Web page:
Amy and I got the same four questions correct today, but she gave this one a 1 while I gifted her a 0 on this Gordian knot. A mere 7% of players in the entire league got this one.

5. As defined in classical mechanics, speed is a scalar quantity defining how fast an object is moving, while velocity is a vector describing the object's speed and direction. Likewise, as distance is a scalar quantity of length, what is the term for the vector describing distance and direction?

OK, I’m going to embarrass myself here in front of all the science nerds, experts, PhDs, Nobel Prize winners (I assume), etc. who play in our league.

First of all, as I quickly scanned the question, I felt confident that the correct answer was Vector. When I saw that word twice in the question, I had a sinking feeling, a downward vector if you will. Reading the question more carefully, I also learned to my surprise that speed and velocity are not the same thing. Velocity is directional?!  (I did take physics as a junior in high school but apparently I was reading Moby-Dick that day.)

My hope of salvaging a correct answer started out dim, then faded further the more I thought about this. I briefly considered guessing Thrust, but that felt like power and acceleration, not merely distance and direction. I also thought about Force, but I recalled that was Mass x Acceleration, so it too involved derivatives and integration and stuff, and was more than a mere directional (tips cap). But I still didn’t have a good play until I came up with what felt like a decent guess: Momentum. It was pure bullshit, but maybe if the Commissioner was drunk when he graded my paper, I could get away with it.

The correct answer, however, was Displacement/Position. I take strong exception to the term Position as a correct answer, as that connotes to me a zero-dimensional location, not a relative measure as Displacement seems to be; Position only seems directional and distanced relative to an origin. Richard Feynman would surely agree with me, except for the part about me being completely wrong and clueless on this whole subject.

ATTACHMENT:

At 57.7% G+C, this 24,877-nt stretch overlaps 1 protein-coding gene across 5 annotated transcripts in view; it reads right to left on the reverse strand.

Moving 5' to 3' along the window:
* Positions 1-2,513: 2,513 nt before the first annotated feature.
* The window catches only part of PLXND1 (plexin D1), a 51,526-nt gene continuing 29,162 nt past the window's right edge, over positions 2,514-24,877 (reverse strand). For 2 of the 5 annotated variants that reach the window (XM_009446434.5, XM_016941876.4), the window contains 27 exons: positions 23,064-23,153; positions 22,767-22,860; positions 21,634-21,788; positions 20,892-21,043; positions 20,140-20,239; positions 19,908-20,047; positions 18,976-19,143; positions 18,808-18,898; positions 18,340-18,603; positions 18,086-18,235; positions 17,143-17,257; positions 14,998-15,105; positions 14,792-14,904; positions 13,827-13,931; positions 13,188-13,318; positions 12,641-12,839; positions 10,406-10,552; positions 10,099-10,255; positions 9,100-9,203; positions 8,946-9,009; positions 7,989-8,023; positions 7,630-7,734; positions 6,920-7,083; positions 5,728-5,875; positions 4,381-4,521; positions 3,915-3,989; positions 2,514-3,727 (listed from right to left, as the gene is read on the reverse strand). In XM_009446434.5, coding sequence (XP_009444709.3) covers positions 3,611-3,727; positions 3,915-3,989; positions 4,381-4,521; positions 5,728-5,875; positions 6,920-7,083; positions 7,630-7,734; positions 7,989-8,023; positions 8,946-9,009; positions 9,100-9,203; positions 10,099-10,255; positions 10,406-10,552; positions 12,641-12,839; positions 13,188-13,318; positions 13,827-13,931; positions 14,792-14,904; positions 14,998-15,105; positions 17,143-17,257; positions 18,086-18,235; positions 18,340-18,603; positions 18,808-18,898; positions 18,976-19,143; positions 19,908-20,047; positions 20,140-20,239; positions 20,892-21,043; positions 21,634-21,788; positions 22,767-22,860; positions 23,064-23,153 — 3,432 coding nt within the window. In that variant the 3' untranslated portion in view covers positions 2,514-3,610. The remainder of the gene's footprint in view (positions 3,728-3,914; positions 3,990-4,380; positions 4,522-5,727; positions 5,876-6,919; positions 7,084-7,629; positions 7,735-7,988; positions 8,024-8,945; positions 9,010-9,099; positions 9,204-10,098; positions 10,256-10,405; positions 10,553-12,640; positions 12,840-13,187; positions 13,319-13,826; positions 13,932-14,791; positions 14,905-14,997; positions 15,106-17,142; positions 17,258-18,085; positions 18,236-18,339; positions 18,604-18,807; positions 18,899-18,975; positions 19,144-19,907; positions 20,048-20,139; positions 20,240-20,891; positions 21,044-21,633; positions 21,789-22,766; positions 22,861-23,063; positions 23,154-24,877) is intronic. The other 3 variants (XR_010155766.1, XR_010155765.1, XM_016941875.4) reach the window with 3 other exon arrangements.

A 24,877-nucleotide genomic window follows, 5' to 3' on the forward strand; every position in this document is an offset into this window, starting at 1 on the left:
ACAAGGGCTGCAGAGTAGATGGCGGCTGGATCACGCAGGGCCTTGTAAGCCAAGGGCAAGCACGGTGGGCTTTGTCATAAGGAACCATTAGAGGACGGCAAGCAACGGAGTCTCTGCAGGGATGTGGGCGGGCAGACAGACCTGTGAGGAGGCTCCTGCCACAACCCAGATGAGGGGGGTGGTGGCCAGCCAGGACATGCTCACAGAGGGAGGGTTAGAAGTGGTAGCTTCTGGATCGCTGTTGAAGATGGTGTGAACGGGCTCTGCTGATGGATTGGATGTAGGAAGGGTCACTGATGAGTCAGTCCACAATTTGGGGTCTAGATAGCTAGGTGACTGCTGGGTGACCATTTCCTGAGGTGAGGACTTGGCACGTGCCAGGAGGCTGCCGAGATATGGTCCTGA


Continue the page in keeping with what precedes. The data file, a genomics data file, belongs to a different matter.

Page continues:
The only good thing that happened here was that Amy missed it too, so I didn’t take a huge bruise by giving this the 3.

6. The White Sea, off the northwest coast of Russia, is the fourth-largest sea in the world (in area) whose name in English is a color. What are the three largest that fit this description?

Black Sea is an XTC album. Wait, what?

God, do I suck at geography. In this case, I thought the Red Sea was too small because I constantly confuse it with the super-salty (so people easily float) Dead Sea in Israel, as opposed to what it actually is, a big sea between Africa and the Middle East. Black Sea sounded good, and I was pretty sure there was a Yellow Sea to go along with the Yellow River. I (w)racked my brain to think of other colorful seas but came up with nothing, so I went with Red after all, along with Yellow and Black, and it was correct. Coral would also have been accepted and I don’t even know why.

Not knowing I can’t find Yemen on a map, Amy gave me the 0 for it. Thanks, but I actually got this one. A whopping 86% of players got this one and few of them were as worried about it as I was.

Although we both had four correct answers, Amy allowed one point above the minimum to my two and handed me a 6(4)-5(4) defeat. ETTU, Amy?


Martin said...

I haven't bothered to look it up or anything, but I believe the Yellow Sea is known in its original language as the Yangtze.

Ben said...

Thought that was the river. Maybe both. We're smart.

Joon said...